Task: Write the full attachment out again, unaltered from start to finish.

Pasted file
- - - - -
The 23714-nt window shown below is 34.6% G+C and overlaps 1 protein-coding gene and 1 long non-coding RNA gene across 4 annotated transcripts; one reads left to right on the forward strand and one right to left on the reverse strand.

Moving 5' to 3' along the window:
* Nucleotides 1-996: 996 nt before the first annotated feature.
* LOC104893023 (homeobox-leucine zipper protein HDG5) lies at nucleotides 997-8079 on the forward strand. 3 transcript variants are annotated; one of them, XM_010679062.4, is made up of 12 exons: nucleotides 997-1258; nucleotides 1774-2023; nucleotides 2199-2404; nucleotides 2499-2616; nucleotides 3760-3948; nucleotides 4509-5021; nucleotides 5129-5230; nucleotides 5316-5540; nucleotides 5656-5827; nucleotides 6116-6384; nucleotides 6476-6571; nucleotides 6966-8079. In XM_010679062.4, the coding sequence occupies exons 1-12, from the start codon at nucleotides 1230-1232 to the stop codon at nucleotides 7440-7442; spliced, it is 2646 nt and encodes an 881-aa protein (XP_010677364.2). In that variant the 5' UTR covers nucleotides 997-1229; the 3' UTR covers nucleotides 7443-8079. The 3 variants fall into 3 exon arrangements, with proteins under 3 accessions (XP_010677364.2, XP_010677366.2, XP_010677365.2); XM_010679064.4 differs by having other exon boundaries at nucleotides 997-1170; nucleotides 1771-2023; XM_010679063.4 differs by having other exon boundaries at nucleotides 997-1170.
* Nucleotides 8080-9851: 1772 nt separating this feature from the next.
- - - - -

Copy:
The 23714-nt window shown below is 34.6% G+C and overlaps 1 protein-coding gene and 1 long non-coding RNA gene across 4 annotated transcripts; one reads left to right on the forward strand and one right to left on the reverse strand.

Moving 5' to 3' along the window:
* Nucleotides 1-996: 996 nt before the first annotated feature.
* LOC104893023 (homeobox-leucine zipper protein HDG5) lies at nucleotides 997-8079 on the forward strand. 3 transcript variants are annotated; one of them, XM_010679062.4, is made up of 12 exons: nucleotides 997-1258; nucleotides 1774-2023; nucleotides 2199-2404; nucleotides 2499-2616; nucleotides 3760-3948; nucleotides 4509-5021; nucleotides 5129-5230; nucleotides 5316-5540; nucleotides 5656-5827; nucleotides 6116-6384; nucleotides 6476-6571; nucleotides 6966-8079. In XM_010679062.4, the coding sequence occupies exons 1-12, from the start codon at nucleotides 1230-1232 to the stop codon at nucleotides 7440-7442; spliced, it is 2646 nt and encodes an 881-aa protein (XP_010677364.2). In that variant the 5' UTR covers nucleotides 997-1229; the 3' UTR covers nucleotides 7443-8079. The 3 variants fall into 3 exon arrangements, with proteins under 3 accessions (XP_010677364.2, XP_010677366.2, XP_010677365.2); XM_010679064.4 differs by having other exon boundaries at nucleotides 997-1170; nucleotides 1771-2023; XM_010679063.4 differs by having other exon boundaries at nucleotides 997-1170.
* Nucleotides 8080-9851: 1772 nt separating this feature from the next.